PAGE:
If you could only open your eyes for a moment, you would see the lies that control you and fool you into thinking slavery is freedom, hate is love, and death is life.



posted on Nov, 5 2005 @ 02:06 PM
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Originally posted by spamandham

Originally posted by dbrandt
For those who hear Gospel and decide to reject it, when they die there are no other chances.


You are a sociopath, just like your god.

You've made yourself as horrifying as he is rather than question your security blanket. You don't bat an eye at the judgment you uncritically repeat.

You'd rather sacrifice your very humanity than give up the self induced insanity you worship by the name of faith.

Does this sound harsh? It's infinitely less harsh than the nonsensical venom I just quoted you saying. You call it love, I call it the greatest hate imaginable. Jackels are more human than the despicable character you praise.

If you could only open your eyes for a moment, you would see the lies that control you and fool you into thinking slavery is freedom, hate is love, and death is life.


Just out of interest, does your views extend to all religions, or do you just happen to not like christians. I am a christian, but I have to say that when you think about it, hell is so terrible I feel someone like Stalin or Hitler would not deserve it for eternity.

I think we may make a mis interpretation when it says "hell is the eternal fire" we read "people who go to hell go there for eternity"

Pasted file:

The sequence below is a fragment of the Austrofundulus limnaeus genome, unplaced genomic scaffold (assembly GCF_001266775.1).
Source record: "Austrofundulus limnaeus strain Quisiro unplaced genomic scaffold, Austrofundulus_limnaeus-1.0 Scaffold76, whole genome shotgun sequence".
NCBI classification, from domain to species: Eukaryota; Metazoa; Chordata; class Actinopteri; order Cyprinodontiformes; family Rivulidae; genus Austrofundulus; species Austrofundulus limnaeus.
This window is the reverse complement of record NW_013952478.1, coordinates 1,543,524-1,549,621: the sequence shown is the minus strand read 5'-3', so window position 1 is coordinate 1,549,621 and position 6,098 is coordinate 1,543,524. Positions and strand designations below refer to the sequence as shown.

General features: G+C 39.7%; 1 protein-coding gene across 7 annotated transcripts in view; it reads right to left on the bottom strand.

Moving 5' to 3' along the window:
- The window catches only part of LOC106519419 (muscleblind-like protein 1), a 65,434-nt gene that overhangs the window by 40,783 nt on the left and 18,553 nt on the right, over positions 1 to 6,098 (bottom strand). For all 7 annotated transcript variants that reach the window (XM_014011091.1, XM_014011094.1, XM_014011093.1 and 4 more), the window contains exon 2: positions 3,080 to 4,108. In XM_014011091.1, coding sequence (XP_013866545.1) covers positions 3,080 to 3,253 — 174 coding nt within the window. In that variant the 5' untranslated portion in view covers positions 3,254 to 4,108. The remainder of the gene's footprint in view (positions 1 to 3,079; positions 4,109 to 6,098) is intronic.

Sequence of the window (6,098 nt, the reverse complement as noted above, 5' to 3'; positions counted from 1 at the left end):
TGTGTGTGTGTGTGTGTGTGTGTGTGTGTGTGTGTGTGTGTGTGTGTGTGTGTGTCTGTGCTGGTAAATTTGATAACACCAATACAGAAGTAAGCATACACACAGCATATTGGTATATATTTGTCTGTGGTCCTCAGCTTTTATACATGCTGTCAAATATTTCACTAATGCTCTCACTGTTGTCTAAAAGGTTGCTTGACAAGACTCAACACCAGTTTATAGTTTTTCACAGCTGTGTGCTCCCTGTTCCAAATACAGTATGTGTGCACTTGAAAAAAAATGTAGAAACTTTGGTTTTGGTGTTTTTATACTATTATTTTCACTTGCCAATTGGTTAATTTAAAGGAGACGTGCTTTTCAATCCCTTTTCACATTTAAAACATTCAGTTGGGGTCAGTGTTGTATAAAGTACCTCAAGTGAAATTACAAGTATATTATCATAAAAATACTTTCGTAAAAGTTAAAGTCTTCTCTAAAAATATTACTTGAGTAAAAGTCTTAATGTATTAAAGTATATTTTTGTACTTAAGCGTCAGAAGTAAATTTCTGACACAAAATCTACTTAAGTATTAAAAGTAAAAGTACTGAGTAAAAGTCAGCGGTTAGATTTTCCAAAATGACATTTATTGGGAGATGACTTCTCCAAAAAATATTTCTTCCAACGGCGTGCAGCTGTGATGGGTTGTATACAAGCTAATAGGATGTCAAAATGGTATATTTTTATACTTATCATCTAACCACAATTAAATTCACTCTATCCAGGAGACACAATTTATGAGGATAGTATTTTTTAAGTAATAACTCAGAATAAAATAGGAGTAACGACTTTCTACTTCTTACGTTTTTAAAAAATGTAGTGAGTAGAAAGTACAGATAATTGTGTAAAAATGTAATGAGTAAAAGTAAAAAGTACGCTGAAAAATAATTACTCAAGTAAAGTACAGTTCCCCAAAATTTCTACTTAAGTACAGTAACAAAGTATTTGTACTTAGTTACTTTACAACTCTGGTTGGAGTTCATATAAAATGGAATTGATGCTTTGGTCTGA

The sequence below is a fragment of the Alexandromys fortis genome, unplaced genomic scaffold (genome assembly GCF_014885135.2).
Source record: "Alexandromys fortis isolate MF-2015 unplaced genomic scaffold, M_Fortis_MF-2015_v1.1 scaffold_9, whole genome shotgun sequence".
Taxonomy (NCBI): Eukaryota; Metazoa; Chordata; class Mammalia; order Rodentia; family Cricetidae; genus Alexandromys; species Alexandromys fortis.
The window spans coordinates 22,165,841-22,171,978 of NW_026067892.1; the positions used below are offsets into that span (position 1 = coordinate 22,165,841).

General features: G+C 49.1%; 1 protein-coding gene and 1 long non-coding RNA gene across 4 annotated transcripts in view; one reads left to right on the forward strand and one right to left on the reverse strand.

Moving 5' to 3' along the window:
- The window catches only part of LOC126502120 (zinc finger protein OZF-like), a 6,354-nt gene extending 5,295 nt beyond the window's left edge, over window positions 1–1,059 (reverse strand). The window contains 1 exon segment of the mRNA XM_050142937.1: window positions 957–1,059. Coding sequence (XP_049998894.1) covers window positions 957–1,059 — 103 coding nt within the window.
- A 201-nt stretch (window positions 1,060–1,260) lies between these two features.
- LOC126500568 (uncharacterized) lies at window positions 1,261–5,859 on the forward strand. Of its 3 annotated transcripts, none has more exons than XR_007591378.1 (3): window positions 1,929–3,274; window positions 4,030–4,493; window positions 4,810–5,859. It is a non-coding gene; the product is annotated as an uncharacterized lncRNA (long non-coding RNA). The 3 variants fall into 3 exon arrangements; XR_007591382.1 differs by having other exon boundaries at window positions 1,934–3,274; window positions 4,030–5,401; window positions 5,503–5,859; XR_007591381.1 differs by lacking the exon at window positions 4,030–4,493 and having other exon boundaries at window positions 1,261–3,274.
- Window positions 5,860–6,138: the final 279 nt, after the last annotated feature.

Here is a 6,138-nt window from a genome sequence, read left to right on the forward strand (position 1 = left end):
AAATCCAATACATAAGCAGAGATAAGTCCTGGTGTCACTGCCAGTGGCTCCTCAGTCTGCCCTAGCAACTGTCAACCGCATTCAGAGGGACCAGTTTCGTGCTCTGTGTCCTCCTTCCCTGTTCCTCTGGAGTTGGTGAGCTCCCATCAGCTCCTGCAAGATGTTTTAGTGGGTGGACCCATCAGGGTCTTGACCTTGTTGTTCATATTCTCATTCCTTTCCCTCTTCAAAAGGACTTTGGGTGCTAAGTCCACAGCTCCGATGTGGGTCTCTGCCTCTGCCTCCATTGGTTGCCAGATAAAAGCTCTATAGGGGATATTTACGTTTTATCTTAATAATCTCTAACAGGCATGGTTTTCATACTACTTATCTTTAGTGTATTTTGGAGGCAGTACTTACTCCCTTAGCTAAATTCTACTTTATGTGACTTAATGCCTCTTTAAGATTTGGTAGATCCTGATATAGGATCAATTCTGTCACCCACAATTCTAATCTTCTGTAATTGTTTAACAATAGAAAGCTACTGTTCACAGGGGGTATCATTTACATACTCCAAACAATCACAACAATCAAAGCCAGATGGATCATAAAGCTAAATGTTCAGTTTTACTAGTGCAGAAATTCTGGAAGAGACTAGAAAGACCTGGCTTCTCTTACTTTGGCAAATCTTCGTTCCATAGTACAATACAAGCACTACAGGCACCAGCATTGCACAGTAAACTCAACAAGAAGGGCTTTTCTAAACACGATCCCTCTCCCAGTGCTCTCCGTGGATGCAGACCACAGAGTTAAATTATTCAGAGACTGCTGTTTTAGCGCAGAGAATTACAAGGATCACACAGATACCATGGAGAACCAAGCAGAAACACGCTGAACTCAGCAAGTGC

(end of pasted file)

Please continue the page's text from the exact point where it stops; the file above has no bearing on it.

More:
think about the fact that we have an all loving God, and you must realize eventually all but the worst must be forgiven. If someone is in hell eventually they must see the light, realize they must cxome to God, beg for forgiveness, and be forgiven. It makes sense.



posted on Nov, 5 2005 @ 04:06 PM
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Originally posted by apex
Just out of interest, does your views extend to all religions, or do you just happen to not like christians.


It extends to anyone who's beliefs would place others in eternal torment. I'm not certain, but I think this applies only to Christianity and Islam.


Originally posted by apex
If someone is in hell eventually they must see the light, realize they must cxome to God, beg for forgiveness, and be forgiven. It makes sense.


There are two views of hell from a Biblical perspective. The first is that hell in the Bible is allegorical or metephorical not literal. For those who take this perspective, hell is permanent death without resurrection.

The second view is that hell is an actual place of torment. If you take this perspective, from a Biblical view, it is eternal, quite nasty, and there is no way out.

What you are suggesting is a nonbiblical middle ground sort of like the Hindu view of hell, or the Catholic purgatory - a place of purification where sin is burned off, but not eternal. If your ok with essentially making up your own doctrine, you might as well just dispense with hell altogether.



posted on Nov, 6 2005 @ 03:10 PM
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Originally posted by saint4God
that you're well studied queenannie. It could be that you are so much that I, as layfolk, am having difficulty understanding what you're saying.
I'm sorry to be giving you trouble understanding me--I was trying to just stick to the facts (according to what I've discovered in studying) rather than put forth my 'opinion' as something definite. I used to have an opinion, no doubt--and it wasn't the same as what I've discovered since then...I had to adjust a great deal, in regard to what I'd always assumed compared to what I learned by delving into languages and the cultures of the eras during which these things were written down. To say my 'beliefs were challenged' is an understatement--a gross understatement.


Would you be able to simplify for me what you believe hell is, with brevity and conciseness?